Utne Bids Adieu
On the eve of the reader’s departure to Topeka, Kansas, a nostalgic look back at one of the most influential magazines to ever come out of Minnesota
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The headlines weren’t alarmist, but maybe they should have been. When the announcement came last December that the Utne Reader—the first and best national magazine ever produced out of Minneapolis—would decamp this spring to Topeka, Kansas, the news clanged loud as a death knell. The budget? Halved. The staff? Resigned, en masse. For 28 years, Eric Utne’s digest of alt-press journalism, which curates indie content from zines all over the country and runs original essays from heavy-hitter progressives, has stood as a torchbearer for the lefty literati, read by everyone from Bill Maher to Lisa Simpson. Now its future is uncertain. On the cusp of the office closing, we rounded up Utne staff, past and present, to look back over three decades of mindful muckraking.
Despite a modest budget, the Utne managed to publish top talent, like David Letterman, Bill Moyers, and Outland cartoonist Berkeley Breathed.
David Schimke (Editor, 2004–present): [Matt] Groening did this cover for us—for like nothing. I was somewhat shocked. We called him, and The Simpsons was in the middle of its anniversary year, so they were super busy. But he loved Utne.
Karen Olson (Editor, 1999–2005): Didn’t he get launched in Utne?
Jay Walljasper (Editor, 1984–2004): I don’t know if we launched him, but we published a lot of his Life Is Hell work in the early days.
Schimke: When I came in, I was blown away by the reputation of the magazine. Huge names in both the artistic and editorial world would say, “I’d love to work for you. I’ll do it for cheap.” Groening basically charged us like $500.
Olson: Wasn’t Lisa Simpson a reader of the magazine?
Schimke: My icon on Twitter is the dog from Family Guy reading Utne. He’s drinking a martini and reading the magazine.
Eric Utne (Founder): The New York Times crossword puzzle has used “Utne” as an answer 38 times in the last 16 years. Now that’s cultural impact.
Brash and provocative covers boosted newsstand sales, landed Utne on Business Insider’s “13 Coolest Magazine Covers” list, and ruffled a lot of feathers.
Schimke: This cover caused the corporate office of Walmart to call a meeting and forever ban Utne from its stores.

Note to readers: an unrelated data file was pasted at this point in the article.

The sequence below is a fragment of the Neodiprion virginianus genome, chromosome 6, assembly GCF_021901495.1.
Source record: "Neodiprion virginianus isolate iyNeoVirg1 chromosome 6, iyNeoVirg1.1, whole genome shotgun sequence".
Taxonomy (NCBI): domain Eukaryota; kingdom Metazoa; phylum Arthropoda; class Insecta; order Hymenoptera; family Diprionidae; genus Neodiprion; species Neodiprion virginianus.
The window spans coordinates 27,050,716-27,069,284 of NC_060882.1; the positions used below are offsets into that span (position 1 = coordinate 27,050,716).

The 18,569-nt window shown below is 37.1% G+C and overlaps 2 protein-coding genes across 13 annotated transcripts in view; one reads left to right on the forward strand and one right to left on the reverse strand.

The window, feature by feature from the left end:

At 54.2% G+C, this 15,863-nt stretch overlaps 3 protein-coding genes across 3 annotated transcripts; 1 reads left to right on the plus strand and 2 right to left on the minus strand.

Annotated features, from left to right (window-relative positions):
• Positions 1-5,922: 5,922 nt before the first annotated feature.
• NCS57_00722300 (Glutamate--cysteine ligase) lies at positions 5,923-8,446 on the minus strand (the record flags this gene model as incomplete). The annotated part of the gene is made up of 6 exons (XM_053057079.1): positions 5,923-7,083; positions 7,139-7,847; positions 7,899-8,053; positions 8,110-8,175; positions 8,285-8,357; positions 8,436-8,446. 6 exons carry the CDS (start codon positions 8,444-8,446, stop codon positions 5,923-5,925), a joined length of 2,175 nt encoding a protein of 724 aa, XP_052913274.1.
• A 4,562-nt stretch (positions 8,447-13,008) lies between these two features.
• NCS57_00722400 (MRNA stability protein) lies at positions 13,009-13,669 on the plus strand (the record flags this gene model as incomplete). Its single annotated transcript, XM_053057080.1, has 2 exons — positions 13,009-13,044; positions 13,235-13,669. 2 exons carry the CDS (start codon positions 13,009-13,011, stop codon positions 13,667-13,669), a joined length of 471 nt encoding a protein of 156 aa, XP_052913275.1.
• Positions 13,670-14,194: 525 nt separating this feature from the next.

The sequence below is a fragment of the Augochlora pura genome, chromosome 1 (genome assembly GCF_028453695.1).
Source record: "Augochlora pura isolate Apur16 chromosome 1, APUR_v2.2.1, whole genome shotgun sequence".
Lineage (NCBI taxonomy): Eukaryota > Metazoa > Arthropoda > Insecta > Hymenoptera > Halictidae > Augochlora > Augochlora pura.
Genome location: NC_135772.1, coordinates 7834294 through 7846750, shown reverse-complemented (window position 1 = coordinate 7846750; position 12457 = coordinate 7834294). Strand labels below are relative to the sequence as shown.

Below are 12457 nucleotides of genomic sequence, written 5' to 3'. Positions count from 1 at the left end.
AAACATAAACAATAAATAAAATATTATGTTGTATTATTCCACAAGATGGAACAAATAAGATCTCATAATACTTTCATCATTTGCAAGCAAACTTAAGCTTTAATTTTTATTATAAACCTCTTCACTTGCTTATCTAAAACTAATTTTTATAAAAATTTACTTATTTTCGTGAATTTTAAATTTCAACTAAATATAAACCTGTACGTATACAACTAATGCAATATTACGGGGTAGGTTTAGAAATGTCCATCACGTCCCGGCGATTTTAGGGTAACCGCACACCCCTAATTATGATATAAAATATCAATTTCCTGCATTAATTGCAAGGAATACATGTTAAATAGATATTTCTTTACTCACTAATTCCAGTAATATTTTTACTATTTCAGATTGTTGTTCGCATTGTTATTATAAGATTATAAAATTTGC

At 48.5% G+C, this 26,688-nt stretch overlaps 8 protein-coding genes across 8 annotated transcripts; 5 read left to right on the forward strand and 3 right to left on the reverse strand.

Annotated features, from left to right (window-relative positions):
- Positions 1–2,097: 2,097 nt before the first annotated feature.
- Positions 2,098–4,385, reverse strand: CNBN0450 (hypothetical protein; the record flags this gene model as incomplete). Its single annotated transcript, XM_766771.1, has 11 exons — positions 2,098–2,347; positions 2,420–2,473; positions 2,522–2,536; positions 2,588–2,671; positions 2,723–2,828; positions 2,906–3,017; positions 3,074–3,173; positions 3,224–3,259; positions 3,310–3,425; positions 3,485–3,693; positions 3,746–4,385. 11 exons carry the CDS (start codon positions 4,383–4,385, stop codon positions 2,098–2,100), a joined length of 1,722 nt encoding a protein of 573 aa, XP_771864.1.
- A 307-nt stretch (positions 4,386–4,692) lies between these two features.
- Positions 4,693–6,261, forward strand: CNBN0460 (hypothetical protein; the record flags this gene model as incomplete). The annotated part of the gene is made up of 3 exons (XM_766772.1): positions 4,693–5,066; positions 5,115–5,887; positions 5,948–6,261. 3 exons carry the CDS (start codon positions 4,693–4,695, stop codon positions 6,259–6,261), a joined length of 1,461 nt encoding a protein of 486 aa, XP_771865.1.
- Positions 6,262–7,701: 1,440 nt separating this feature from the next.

Schimke: Apparently, it was in some store in Arkansas or something, and the manager was upset because one of the customers grabbed about five of these off the newsstand and threw them at him. I had to do a conference call. They brought the manager on, he was very upset, hysterical on the phone, and he had this deep Southern accent—it was hard not to laugh about the whole thing.
Walljasper: You’re lucky you didn’t get fatwa-ed, because Osama’s drinking a beer.
Schimke: I was just satisfied with the chips. And by the way, this was all about these tapes—there were actual tapes that this researcher found, where Bin Laden and his people are just talking about everyday things. Just hours and hours of tape of their mundane lives. But this photo! My circ guy, who is a serious Republican, he was like, ‘Get a picture of Bush on the cave wall! It’ll be great!’
Eric Utne cites Poor Richard’s Almanack and Reader’s Digest as the Utne’s progenitors.
Utne: My intent was to offer an alternative to the negative, problem-oriented perspective of most mainstream media. I wanted to help people see a more complete picture of themselves and the world—not just what was breaking down, but also what’s breaking through. That was actually the motto of the Green Party in Germany.
For each issue, editorial staff pored over thousands of periodicals looking for themes.
Schimke: It’s kind of like going to graduate school. Everyone puts together “pitch packets.” Everybody reads all the time, pulls things they’re interested in, makes a packet. So everybody takes everyone else’s packets and goes away and reads all of it. Then it’s a week of meetings where we sit around the table and discuss and argue and debate. It’s like a think tank.
Walljasper: This famous cartoonist named Robert Grossman did the “Punk America” cover. He did a lot of covers for Time. Early at the magazine, a lot of us had our view of the world shaped by the 1960s and the 1970s. And here it was the age of MTV, it was the age of Reagan. So what are kids today thinking? Sometimes we would begin with a question like that, and then search for the articles. I think the lead article is from the Chicago Reader about the “New Generation of Radicals.”